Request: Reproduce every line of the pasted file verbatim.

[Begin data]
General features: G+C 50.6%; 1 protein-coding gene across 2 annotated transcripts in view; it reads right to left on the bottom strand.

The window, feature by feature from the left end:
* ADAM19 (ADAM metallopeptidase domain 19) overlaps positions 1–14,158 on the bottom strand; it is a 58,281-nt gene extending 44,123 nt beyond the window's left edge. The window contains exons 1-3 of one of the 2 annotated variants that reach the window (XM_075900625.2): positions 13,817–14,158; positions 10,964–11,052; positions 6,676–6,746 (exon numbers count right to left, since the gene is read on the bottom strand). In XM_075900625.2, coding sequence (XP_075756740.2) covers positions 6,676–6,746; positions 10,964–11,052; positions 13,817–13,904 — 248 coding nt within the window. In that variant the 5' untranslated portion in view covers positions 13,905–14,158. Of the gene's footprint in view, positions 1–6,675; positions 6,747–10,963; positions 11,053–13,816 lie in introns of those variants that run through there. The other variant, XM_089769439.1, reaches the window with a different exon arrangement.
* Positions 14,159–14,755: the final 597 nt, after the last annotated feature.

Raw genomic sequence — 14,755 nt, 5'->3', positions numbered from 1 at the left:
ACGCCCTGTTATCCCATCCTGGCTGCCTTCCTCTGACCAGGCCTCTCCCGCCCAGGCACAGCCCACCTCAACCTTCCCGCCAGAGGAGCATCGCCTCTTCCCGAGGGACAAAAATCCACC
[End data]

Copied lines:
General features: G+C 50.6%; 1 protein-coding gene across 2 annotated transcripts in view; it reads right to left on the bottom strand.

The window, feature by feature from the left end:
* ADAM19 (ADAM metallopeptidase domain 19) overlaps positions 1–14,158 on the bottom strand; it is a 58,281-nt gene extending 44,123 nt beyond the window's left edge. The window contains exons 1-3 of one of the 2 annotated variants that reach the window (XM_075900625.2): positions 13,817–14,158; positions 10,964–11,052; positions 6,676–6,746 (exon numbers count right to left, since the gene is read on the bottom strand). In XM_075900625.2, coding sequence (XP_075756740.2) covers positions 6,676–6,746; positions 10,964–11,052; positions 13,817–13,904 — 248 coding nt within the window. In that variant the 5' untranslated portion in view covers positions 13,905–14,158. Of the gene's footprint in view, positions 1–6,675; positions 6,747–10,963; positions 11,053–13,816 lie in introns of those variants that run through there. The other variant, XM_089769439.1, reaches the window with a different exon arrangement.
* Positions 14,159–14,755: the final 597 nt, after the last annotated feature.

Raw genomic sequence — 14,755 nt, 5'->3', positions numbered from 1 at the left:
ACGCCCTGTTATCCCATCCTGGCTGCCTTCCTCTGACCAGGCCTCTCCCGCCCAGGCACAGCCCACCTCAACCTTCCCGCCAGAGGAGCATCGCCTCTTCCCGAGGGACAAAAATCCACC